[Types-sig] Proposed Goals PEP

Jeremy Hylton jeremy@alum.mit.edu
Sun, 11 Mar 2001 21:25:57 -0500 (EST)

>>>>> "NK" == Krishnaswami, Neel <neelk@cswcasa.com> writes:

  >> 2. Better Documentation (major)
  >> Right now, it is basically impossible for programs like PyDoc or
  >> IDLE to detect the types of arguments to functions. This makes it
  >> difficult to give the user a clear summary of what a function
  >> expects or returns.

  NK> This isn't going to help unless you have parametrized types. The
  NK> most common case of type error in my code is when I pass in a
  NK> list or dictionary with bogus element types. This is because
  NK> usually a general list or dictionary of a particular shape is
  NK> being used as a custom "type." Errors with incorrectly handling
  NK> primitive types just doesn't seem to happen to me -- even the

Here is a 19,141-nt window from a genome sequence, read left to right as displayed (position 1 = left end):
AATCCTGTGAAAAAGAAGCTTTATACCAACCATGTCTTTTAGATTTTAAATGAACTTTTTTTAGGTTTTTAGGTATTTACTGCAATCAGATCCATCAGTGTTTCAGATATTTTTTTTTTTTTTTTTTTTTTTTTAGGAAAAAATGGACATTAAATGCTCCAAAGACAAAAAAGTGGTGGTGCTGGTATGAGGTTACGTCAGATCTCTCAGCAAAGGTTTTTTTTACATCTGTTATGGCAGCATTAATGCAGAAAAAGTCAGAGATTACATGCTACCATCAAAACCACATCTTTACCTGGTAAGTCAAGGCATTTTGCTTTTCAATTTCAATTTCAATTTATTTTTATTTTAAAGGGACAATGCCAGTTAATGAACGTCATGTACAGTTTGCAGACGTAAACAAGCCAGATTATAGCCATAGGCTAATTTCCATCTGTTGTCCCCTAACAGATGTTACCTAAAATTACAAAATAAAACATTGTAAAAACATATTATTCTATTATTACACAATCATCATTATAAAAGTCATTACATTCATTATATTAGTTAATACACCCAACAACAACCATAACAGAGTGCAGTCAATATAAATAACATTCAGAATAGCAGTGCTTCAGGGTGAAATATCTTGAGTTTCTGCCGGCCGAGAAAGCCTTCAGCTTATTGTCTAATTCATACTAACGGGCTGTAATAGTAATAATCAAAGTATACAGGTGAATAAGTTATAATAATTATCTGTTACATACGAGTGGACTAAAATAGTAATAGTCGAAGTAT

NK> string/sequence thing basically never bites me.

I agree that problems with container elements is a common problem.  In
the absence of a system with parameterized types, it appears that we
declare lots of "any"s and add a cast mechanism.  Yuck.

  >> 3. Optimization (minor)
  >> If a Python compiler knew that a function works on integers or
  >> strings then it could internally use bytecode or native code
  >> optimized for integers or strings.

  NK> This is a totally unrealistic expectation. Adding typechecking
  NK> is going to make typed Python code slower, not faster, for a
  NK> very long time.

I agree with you here, too.  I'd be interested to hear how much of a
slowdown in Python runtime speed is acceptable to support error
checking and/or documentation.

  NK> This should not be a 1.0 goal -at all-, except in the modest
  NK> sense that typed code shouldn't run too much more slowly than
  NK> ordinary Python code. If you want to improve performance, focus
  NK> on improving performance as a *separate* task -- stealing Scheme
  NK> interpreter implementation tricks can win a 2-5x speedup without
  NK> changing Python's semantics at all.

A 2-5x improvement sounds bigger than I would expect.  What Scheme
implementation techniques did you have in mind?